Why get vaccinated?
Polio vaccine can prevent polio.
Polio (or poliomyelitis) is a disabling and lifethreatening disease caused by poliovirus, which can infect a person's spinal cord, leading to paralysis.
Most people infected with polio have no symptoms, and many recover without complications. Some people will experience sore throat, fever, tiredness, nausea, headache, or stomach pain.
A smaller group of people will develop more serious symptoms that affect the brain and spinal cord:
- Paresthesia (feeling of pins and needles in the legs),
- Meningitis (infection of the covering of the spinal cord and/or brain), or
- Paralysis (can't move parts of the body) or weakness in the arms, legs, or both.
Paralysis is the most severe symptom associated with polio because it can lead to permanent disability and death.
Improvements in limb paralysis can occur, but in some people new muscle pain and weakness may develop 15 to 40 years later. This is called "post-polio syndrome.
Polio has been eliminated from the United States, but it still occurs in other parts of the world. The best way to protect yourself and keep the United States polio-free is to maintain high immunity (protection) in the population against polio through vaccination.
Who should get polio vaccine and when?
Children should usually get 4 doses of polio vaccine at ages 2 months, 4 months, 6–18 months, and 4–6 years.
Most adults do not need polio vaccine because they were vaccinated as children. But some adults are at higher risk and should consider polio vaccination including:
- People traveling to areas of the world,
- Laboratory workers who might handle polio virus
- Healthcare workers treating patients who could have polio.
- Unvaccinated people whose children will be receiving oral poliovirus vaccine (for example, international adoptees or refugees)
Polio vaccine may be given as a stand-alone vaccine, or as part of a combination vaccine (a type of vaccine that combines more than one vaccine together into one shot).
Polio vaccine may be given at the same time as other vaccines.
Talk with your healthcare provider
Tell your vaccination provider if the person getting the vaccine:
- Has had an allergic reaction after a previous dose of polio vaccine, or has any severe, life-threatening allergies
In some cases, your health care provider may decide to postpone polio vaccination until a future visit.
People with minor illnesses, such as a cold, may be vaccinated. People who are moderately or severely ill should usually wait until they recover before getting polio vaccine.
Not much is known about the risks of this vaccine for pregnant or breastfeeding people. However, polio vaccine can be given if a pregnant person is at increased risk for infection and requires immediate protection.
Your health care provider can give you more information.
What are the risks from IPV?
- A sore spot with redness, swelling, or pain where the shot is given can happen after polio vaccination.
People sometimes faint after medical procedures, including vaccination. Tell your provider if you feel dizzy or have vision changes or ringing in the ears.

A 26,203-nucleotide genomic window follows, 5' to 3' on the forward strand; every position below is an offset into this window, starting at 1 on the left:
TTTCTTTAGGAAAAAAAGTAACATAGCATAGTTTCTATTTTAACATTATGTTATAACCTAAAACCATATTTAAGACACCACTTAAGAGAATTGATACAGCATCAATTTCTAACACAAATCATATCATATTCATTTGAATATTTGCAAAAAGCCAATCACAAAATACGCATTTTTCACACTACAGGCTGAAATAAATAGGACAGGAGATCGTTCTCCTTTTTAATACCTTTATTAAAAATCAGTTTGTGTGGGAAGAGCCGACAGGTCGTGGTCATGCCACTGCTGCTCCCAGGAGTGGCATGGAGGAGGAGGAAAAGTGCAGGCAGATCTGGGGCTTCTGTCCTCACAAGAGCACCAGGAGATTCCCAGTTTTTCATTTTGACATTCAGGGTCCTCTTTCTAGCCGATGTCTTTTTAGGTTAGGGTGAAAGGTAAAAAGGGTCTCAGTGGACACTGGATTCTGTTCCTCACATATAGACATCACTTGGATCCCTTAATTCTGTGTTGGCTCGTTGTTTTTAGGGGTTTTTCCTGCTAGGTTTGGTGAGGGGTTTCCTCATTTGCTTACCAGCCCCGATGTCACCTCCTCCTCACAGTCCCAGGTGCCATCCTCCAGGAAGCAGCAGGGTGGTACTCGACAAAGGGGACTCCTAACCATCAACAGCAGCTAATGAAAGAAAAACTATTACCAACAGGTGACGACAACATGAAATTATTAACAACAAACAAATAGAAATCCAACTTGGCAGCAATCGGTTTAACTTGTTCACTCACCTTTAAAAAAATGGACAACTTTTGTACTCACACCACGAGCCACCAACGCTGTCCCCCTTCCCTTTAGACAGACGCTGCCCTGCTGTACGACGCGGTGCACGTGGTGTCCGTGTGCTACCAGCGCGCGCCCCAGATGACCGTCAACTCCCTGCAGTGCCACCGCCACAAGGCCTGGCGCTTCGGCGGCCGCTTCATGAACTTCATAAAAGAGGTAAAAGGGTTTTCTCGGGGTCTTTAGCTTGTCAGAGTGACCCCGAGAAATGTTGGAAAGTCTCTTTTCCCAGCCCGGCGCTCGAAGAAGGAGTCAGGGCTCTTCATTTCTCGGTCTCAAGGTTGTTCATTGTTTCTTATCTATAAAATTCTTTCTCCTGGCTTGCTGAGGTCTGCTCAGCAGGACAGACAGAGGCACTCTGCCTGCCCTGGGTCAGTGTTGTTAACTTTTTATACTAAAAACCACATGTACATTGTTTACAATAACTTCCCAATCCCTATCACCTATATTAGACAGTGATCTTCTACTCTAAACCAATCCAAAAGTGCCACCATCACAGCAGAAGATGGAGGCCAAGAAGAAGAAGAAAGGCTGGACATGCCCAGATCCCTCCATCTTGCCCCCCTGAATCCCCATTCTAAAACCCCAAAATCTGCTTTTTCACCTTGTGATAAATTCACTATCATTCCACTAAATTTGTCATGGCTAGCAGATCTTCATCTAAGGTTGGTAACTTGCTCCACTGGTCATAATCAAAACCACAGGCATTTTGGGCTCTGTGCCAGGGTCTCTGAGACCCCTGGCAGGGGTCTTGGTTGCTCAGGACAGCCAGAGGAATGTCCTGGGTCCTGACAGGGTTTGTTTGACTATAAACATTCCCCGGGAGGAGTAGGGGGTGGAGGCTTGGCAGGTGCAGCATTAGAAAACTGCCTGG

As with any medicine, there is a very remote chance of a vaccine causing a severe allergic reaction, other serious injury, or death.
What if there is a severe problem?
An allergic reaction could occur after the vaccinated person leaves the clinic. If you see signs of a severe allergic reaction (hives, swelling of the face and throat, difficulty breathing, a fast heartbeat, dizziness, or weakness), call 9-1-1 and get the person to the nearest hospital.
For other signs that concern you, call your health care provider.
Adverse reactions should be reported to the Vaccine Adverse Event Reporting System (VAERS). Your health care provider will usually file this report, or you can do it yourself. Visit the VAERS website at http://www.vaers.hhs.gov or call 1-800-822-7967. VAERS is only for reporting reactions, and VAERS staff does not give medical advice.
The National Vaccine Injury Compensation Program
The National Vaccine Injury Compensation Program (VICP) is a federal program that was created to compensate people who may have been injured by certain vaccines. Claims regarding alleged injury or death due to vaccination have a time limit for filing, which may be as short as two years. Visit the VICP website at http://www.hrsa.gov/vaccinecompensation or call 1-800-338-2382 to learn about the program and about filing a claim.
How can I learn more?
- Ask your healthcare provider.
- Call your local or state health department.
- Visit the website of the Food and Drug Administration (FDA) for vaccine package inserts and additional information at http://www.fda.gov/vaccines-blood-biologics/vaccines.
- Contact the Centers for Disease Control and Prevention (CDC): call 1-800-232-4636 (1-800-CDC-INFO) or visit CDC's website at http://www.cdc.gov/vaccines
Polio Vaccine Information Statement. U.S. Department of Health and Human Services/Centers for Disease Control and Prevention National Immunization Program. 8/6/2021.
Brand names of combination products
- Kinrix® (containing Diphtheria, Tetanus Toxoids, Acellular Pertussis, Polio Vaccine)
- Pediarix® (containing Diphtheria, Tetanus Toxoids, Acellular Pertussis, Hepatitis B, Polio Vaccine)
- Pentacel® (containing Diphtheria, Tetanus Toxoids, Acellular Pertussis, Haemophilus influenzae type b, Polio Vaccine)
- Quadracel® (containing Diphtheria, Tetanus Toxoids, Acellular Pertussis, Polio Vaccine)